Great Growth Hacker vs Average Digital Marketer
The buzzword “growth hacking” has been around for a while now, and in modern times it’s become a word used for general digital marketing.
But it didn’t used to be that way. In the early days the term was reserved for mostly blackhat or greyhat strategies — things like URL cloaking, fake redirects, mass fake accounts, automated bots, etc.
To me, though, if you haven’t experimented with these kinds of tactics, you can’t call yourself a growth hacker.
And if you’re not pushing the envelope with these kinds of strategies, you’re not a growth hacker.
But it’s not about just going on BlackHatWorld and testing out the different strategies. That’s what your run-of-the-mill entry level growth hacker is going to do.
The BEST growth hackers actually find new exploits they can use to drive massive amounts of traffic, while using data to discover how to drive as many conversions as possible from that traffic.
And not every growth hack has to be blackhat. There are plenty of opportunities that are both ethical and super effective.
To do this, you have to look at the current marketing ecosystem and recognize the what’s going on while staying on top of new trends to find arbitrage opportunities.
Here’s a white hat example — prior to Facebook’s algorithm change, it was extremely easy to get traffic from Facebook pages & to grow Facebook pages. It was the “shout for shout” technique popularized right now by Instagram accounts, but used across Facebook pages. Those posts back then got tons of engagement back a few years ago and Facebook pages could scale rapidly because of it.
That’s now been largely patched up by Facebook’s algorithm change, but in its heyday I channeled tens of thousands of cheap fans to my page. Back then, the news feed algorithm also favored page posts so building up your page brought me hundreds of thousands of visitors.
So how do you find these opportunities?
The thing with any growth hack is they work really well until they get too saturated. Instagram was easy as hell to grow on, and it still is, but it’s getting harder. Back in 2013, just running a bot could get you tens of thousands of real followers in less than a month. Nowadays a huge amount of the users that follow you back when you’re botting are bots themselves.
The best way to find new opportunities is to keep track of latest technologies and changes in various platforms.
For example, Facebook Live just launched, so naturally it’s getting an algorithm boost. That might not be the case a year down the line, but today it’s an easy channel to get free traffic. Instagram stories / Instagram Live is another example. A year ago it was things like Periscope or even Meerkat (oh how quickly those died).
After you’ve picked a platform, you need to learn the rules of the game to get you the highest results. Every platform can be gamed if done correctly. For example, a lot of growth hackers game Reddit by getting friends to upvote their content.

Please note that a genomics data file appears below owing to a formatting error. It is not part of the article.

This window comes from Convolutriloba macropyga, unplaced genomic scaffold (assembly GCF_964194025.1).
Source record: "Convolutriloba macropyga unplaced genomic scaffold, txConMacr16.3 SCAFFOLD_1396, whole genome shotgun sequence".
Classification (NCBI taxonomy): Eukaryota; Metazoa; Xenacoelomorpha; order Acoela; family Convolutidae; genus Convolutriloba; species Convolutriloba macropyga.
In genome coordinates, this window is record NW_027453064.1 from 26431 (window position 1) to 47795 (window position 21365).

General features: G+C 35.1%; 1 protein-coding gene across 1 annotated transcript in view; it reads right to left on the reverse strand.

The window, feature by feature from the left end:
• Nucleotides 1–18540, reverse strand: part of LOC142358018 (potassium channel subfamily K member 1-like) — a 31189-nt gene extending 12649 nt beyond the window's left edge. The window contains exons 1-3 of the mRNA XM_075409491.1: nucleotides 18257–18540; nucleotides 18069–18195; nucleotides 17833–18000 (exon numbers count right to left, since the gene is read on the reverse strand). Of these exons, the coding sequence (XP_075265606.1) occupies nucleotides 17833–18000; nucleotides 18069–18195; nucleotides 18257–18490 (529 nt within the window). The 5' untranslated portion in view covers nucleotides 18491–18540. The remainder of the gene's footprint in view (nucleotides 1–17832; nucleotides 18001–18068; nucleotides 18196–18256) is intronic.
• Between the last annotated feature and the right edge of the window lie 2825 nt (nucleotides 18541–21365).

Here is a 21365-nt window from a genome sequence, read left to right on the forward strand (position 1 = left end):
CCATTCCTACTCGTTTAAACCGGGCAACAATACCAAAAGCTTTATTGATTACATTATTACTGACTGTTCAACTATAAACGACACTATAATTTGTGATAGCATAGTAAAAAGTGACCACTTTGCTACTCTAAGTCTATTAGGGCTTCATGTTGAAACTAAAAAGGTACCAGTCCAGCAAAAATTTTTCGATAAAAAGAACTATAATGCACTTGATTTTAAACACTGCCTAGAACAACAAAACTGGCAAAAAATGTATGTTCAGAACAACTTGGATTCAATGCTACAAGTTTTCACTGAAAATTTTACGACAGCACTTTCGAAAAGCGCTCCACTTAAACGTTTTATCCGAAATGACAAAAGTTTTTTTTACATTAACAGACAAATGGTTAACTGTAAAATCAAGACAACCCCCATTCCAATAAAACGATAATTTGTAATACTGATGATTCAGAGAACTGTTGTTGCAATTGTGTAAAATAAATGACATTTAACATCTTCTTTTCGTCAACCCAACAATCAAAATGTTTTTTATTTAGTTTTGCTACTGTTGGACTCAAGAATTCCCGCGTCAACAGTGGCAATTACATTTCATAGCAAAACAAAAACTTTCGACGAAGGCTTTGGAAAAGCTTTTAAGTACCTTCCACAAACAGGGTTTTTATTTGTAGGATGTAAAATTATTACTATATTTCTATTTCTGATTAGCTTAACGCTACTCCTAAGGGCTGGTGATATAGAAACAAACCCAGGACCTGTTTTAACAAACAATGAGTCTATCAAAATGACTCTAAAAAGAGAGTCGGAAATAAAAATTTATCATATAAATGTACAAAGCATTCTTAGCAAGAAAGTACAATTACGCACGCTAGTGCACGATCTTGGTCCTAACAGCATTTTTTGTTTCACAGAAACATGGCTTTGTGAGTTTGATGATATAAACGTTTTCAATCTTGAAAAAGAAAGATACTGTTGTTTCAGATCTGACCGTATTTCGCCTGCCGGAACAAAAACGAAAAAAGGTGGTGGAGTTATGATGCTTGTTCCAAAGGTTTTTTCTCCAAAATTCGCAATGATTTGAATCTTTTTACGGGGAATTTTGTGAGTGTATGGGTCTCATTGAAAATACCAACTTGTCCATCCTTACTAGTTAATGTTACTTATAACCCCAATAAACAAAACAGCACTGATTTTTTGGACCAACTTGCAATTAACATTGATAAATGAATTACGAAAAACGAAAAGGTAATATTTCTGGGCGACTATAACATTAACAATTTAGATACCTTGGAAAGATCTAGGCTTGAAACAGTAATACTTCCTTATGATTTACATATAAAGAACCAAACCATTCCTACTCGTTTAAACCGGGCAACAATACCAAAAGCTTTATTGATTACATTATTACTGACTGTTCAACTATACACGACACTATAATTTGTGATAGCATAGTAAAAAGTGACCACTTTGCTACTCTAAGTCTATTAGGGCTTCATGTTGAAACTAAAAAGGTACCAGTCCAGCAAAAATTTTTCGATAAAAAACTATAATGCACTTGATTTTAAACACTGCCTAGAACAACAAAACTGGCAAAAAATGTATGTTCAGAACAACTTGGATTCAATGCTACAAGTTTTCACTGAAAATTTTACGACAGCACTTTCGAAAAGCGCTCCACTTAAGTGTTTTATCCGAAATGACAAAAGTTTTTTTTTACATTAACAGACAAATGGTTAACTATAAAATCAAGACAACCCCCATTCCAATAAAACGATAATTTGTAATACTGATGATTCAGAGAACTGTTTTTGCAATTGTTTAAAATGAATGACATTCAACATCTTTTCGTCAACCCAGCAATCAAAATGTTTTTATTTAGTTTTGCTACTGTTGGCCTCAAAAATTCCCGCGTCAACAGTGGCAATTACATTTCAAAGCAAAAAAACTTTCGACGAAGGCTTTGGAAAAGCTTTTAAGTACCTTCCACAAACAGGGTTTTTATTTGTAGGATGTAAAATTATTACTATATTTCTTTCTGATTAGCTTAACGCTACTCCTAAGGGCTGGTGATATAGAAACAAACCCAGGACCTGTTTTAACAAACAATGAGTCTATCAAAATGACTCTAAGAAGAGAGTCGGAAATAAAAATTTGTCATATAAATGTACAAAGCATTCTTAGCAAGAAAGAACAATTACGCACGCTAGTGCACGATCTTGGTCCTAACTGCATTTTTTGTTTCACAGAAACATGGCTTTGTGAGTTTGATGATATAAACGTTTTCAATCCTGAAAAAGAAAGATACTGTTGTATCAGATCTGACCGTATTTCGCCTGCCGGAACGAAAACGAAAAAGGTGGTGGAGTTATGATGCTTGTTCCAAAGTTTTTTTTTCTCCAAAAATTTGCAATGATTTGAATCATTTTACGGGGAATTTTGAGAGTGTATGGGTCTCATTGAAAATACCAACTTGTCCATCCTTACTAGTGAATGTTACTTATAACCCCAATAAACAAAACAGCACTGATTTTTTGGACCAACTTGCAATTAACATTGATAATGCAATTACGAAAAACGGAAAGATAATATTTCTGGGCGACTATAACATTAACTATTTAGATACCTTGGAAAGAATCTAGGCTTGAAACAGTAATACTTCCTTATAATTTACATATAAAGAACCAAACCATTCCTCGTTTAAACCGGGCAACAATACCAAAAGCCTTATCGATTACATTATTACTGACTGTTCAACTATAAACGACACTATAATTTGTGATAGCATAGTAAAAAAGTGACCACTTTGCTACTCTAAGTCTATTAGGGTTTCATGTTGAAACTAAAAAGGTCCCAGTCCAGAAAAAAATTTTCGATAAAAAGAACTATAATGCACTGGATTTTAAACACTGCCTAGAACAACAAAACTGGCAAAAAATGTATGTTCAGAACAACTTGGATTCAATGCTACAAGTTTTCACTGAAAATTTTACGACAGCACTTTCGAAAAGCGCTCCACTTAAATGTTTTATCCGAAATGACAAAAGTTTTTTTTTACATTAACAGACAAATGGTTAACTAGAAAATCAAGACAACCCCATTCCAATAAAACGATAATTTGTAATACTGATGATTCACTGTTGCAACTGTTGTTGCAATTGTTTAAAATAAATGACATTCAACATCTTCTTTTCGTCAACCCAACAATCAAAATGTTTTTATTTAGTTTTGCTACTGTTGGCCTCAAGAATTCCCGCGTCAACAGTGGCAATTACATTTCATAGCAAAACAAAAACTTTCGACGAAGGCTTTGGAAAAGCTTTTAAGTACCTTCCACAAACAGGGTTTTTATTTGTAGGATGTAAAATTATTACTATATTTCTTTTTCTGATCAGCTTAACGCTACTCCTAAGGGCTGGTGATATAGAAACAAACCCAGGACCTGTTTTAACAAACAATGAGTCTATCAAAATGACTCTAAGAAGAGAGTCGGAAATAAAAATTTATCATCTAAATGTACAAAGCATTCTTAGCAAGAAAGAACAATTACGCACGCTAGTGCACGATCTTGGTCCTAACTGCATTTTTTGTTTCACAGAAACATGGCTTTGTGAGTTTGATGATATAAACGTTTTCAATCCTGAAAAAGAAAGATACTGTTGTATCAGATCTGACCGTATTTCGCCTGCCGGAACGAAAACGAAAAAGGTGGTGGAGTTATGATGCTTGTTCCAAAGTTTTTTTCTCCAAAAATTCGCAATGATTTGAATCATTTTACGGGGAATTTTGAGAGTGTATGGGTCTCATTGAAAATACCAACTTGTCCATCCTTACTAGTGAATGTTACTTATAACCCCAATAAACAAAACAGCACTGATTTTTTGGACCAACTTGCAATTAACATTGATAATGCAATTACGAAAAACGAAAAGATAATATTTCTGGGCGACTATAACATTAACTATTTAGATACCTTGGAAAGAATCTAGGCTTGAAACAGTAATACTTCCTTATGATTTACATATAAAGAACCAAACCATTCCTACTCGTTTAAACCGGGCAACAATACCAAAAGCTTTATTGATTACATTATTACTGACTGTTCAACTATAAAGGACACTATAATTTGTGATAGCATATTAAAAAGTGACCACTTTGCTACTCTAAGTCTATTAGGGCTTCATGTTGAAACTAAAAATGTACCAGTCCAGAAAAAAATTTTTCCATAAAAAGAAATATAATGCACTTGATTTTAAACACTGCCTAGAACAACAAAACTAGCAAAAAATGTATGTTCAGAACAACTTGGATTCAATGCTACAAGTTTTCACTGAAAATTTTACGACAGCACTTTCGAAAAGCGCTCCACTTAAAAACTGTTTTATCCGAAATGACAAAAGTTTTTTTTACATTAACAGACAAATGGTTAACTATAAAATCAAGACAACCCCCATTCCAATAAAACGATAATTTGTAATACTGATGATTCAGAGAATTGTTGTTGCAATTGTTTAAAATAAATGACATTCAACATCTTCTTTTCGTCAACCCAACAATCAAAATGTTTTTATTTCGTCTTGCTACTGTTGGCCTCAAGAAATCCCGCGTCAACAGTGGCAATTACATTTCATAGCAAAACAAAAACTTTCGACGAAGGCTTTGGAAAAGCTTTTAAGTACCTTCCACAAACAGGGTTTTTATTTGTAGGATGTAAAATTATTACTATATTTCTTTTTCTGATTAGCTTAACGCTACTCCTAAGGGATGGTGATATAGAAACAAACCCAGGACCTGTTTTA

Once you figure out the rules of the platform, you need to figure out how to multiply your effectiveness. Generally this is done by using automation of some kind or in certain cases, VAs. Great growth hackers can code their own tools, but there’s also pre-made tools out there that can make it easier for you.
One funny growth hack I’ve read about recently is a guy using fake girl Tinder accounts to spread the word on their product (the girl’s profile would say they work at XXX company). That’s genius. But they needed a bot that would maintain all the accounts and swipe right on every guy — this is where your ingenuity comes in.
What should you start experimenting with in 2017 and what’s going to get too saturated?
Here’s where I predict opportunities will exist:
- Facebook ads are still going very strong, although it will get harder and harder as bigger brands buy up all the inventory and create great ads.
- Instagram, especially now with IG live will take over FB live or at least will match it.
- Pinterest ads surprisingly aren’t too bad, and since it’s a platform that no one is talking about, there are arbitrage opportunities on there if you can find them.
- YouTube will slowly be overtaken in the video space by Facebook. Recent changes to their algorithm have infuriated content creators, while Facebook has been sending massive reach to video.
- Creating artificial virality. Try VYPER for your viral growth needs.
- Email marketing will still be the strongest channel for revenue, as long as you’re not just blasting your list with sales / coupons and rely more on a content marketing strategy.
Here’s my predictions for what’s going to die out:
- Snapchat will die in the next 2 years. Facebook has the advertising game down and Snapchat really can’t compete. Their demographic of kids also has very little buying power.
- Twitter is most likely going to stay afloat, but the traffic will lessen over time. B2B businesses will still be able to get good traction, but any B2C companies should focus on other growth channels.